If you’re a Catholic and you have a pulse, you feel it: we’ve entered into a moment in Church history that is wholly unique. Some will seek historical parallels in this or that heresy, this or that crisis, and mostly fail to do so. In large part, they fail because they’re wrong, but also because they analogize to trivialize. They want to console themselves, or others, with the thought that “we’ve been through all this before, and we’ll get through this again.”
Except we haven’t, and many of us won’t. And a growing number of us have become acutely aware of that fact. This is a battle for souls, and you’d better believe that some will be lost.
Yes, there were bad popes in history. Terrible popes. There were Borgia popes and murderous popes and even rapist popes (like John XII) and corruptions of every kind in the papacy.
Yes, we’ve also had a couple of popes who were a little too fond of playing with heresy. John XXII did it, though he didn’t mean to, and it was on something not yet defined. (He also recanted his error after being duly confronted about it.) Honorius also liked heresy (though we can’t say for certain he ever truly embraced Monothelitism). But to borrow a line from the bard, “if it were so, it was a grievous fault, and grievously hath Honorius answered it.” The Third Council of Constantinople gave old Honorius a posthumous pile-driver. “We anathematize Honorius,” it said, “who did not seek to purify this apostolic Church with the teaching of apostolic tradition, but by a profane betrayal permitted its stainless faith be surrendered.” In a separate letter to the bishops of Spain, Pope Leo II also condemned Honorius as a pope who “did not, as became the apostolic authority, quench the flame of heretical doctrine as it sprang up, but quickened it by his negligence.”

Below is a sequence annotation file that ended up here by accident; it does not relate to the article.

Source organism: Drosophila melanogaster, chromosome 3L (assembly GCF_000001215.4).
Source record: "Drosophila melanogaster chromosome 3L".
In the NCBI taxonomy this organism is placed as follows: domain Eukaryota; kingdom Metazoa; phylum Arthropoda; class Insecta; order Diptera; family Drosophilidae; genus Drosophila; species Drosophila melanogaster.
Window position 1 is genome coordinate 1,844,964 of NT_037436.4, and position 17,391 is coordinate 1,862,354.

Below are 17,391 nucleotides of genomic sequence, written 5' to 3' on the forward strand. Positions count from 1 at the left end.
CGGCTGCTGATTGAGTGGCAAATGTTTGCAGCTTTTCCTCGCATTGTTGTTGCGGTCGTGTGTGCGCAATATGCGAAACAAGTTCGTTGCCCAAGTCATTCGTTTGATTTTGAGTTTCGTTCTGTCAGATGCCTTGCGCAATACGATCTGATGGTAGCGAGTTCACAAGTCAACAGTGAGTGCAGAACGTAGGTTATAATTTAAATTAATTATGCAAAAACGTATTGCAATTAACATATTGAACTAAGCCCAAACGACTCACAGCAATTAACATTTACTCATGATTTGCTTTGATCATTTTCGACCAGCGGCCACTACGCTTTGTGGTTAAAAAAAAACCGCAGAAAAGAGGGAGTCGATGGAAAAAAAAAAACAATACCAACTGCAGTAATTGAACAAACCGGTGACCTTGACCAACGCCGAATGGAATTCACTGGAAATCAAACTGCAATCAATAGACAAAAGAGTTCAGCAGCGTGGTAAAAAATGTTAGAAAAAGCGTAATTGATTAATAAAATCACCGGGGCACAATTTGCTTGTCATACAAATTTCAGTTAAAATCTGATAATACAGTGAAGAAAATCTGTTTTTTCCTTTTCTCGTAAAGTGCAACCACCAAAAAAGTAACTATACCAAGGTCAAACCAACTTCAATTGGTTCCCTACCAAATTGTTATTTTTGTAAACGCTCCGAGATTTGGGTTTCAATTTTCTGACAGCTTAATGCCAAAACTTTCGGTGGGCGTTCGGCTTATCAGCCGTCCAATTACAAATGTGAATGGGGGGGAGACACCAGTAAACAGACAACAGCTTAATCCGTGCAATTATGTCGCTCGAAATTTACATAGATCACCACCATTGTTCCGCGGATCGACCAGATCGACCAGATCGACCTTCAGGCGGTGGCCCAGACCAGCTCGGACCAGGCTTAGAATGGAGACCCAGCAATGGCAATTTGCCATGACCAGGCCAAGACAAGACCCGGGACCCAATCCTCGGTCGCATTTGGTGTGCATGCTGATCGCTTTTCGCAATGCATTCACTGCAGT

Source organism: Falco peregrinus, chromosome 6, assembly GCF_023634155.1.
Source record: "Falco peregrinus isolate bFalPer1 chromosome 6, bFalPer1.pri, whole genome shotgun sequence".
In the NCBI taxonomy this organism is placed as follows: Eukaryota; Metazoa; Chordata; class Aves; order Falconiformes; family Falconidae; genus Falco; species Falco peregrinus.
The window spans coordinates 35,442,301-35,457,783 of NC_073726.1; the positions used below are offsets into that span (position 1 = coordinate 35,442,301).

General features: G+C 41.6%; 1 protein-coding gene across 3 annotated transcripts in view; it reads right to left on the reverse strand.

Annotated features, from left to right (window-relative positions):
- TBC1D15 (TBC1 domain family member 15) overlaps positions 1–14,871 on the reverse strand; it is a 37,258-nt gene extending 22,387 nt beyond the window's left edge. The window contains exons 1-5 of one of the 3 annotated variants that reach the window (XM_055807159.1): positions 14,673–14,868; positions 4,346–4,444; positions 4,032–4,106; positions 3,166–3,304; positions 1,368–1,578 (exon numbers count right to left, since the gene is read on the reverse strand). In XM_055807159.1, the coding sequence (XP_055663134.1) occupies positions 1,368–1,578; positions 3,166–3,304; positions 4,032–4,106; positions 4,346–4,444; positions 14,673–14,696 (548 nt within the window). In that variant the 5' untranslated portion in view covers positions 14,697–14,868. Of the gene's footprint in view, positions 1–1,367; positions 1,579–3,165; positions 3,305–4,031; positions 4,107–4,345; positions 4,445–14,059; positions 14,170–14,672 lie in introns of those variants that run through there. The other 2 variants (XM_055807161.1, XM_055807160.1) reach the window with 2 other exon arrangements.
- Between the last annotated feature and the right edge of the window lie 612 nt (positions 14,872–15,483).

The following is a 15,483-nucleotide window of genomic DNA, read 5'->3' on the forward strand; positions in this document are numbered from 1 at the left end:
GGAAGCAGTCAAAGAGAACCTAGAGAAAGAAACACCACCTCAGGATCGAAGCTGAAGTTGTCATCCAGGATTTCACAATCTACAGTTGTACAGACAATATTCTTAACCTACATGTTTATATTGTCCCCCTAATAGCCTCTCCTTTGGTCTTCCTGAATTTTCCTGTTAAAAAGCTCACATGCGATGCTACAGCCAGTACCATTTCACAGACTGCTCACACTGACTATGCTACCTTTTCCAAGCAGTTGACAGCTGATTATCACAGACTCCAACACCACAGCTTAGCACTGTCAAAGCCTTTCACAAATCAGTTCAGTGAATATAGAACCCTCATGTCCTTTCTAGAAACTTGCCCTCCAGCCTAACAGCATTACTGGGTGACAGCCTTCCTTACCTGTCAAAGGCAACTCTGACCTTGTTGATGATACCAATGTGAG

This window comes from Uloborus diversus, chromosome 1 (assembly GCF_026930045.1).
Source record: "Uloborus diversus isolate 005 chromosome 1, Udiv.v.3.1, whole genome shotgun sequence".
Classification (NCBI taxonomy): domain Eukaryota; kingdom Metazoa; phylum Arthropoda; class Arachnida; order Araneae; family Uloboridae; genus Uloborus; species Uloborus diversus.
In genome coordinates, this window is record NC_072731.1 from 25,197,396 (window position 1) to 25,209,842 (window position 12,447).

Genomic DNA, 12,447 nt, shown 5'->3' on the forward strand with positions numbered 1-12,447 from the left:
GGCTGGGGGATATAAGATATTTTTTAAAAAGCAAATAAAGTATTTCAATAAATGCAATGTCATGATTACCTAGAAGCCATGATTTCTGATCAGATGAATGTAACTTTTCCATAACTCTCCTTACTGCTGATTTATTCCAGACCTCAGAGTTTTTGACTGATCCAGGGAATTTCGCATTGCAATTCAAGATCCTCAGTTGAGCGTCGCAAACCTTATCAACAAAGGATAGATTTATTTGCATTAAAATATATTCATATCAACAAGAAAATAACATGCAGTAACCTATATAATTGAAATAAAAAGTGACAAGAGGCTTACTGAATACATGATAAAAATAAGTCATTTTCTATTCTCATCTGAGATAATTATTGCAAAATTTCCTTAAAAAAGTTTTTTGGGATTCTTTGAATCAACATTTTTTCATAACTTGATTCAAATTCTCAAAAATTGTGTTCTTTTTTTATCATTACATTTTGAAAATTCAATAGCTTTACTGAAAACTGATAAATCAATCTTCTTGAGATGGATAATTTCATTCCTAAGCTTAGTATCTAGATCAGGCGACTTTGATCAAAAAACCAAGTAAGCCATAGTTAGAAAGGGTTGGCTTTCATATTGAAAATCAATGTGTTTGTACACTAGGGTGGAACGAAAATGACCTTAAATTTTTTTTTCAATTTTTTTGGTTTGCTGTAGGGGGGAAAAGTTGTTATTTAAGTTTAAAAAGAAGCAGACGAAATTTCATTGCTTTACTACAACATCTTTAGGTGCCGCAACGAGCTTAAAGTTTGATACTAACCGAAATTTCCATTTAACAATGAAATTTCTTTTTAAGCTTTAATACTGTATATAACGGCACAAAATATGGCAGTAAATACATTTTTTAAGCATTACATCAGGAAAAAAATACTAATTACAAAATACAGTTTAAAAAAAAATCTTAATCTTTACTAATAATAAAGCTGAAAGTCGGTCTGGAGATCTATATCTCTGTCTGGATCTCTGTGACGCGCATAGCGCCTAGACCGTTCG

Bad popes happen. The history of papal lapses is something we have covered in these pages before, and I do not intend to rehash it all here.
What I do intend is to propose that we know through our examination of history that there really has never been any situation quite like the present moment. We are apparently the lucky ones. We have a pope who has not only been accused of covering up for the perpetrators of the ghastliest of sexual crimes, both before and during his pontificate, and of filling his council of closest curial advisers with similarly corrupt men, but of more heretical utterances and doctrinal errors than was previously believed possible under the charism of papal infallibility – which, despite the horrors of sexual abuse, is actually the greater crime.
And with the pope himself as the centerpiece of corruption rather than the standard of orthodoxy, we see all around the world the tolling of the bells for the Church as we know it: corruption, abuse, perversion, complicity, heresy, and even sacrilege that would put a smile on a Satanist’s face, all happening within our clergy, everywhere, for seemingly all of living memory, much of it hidden, a great deal of it now coming to light.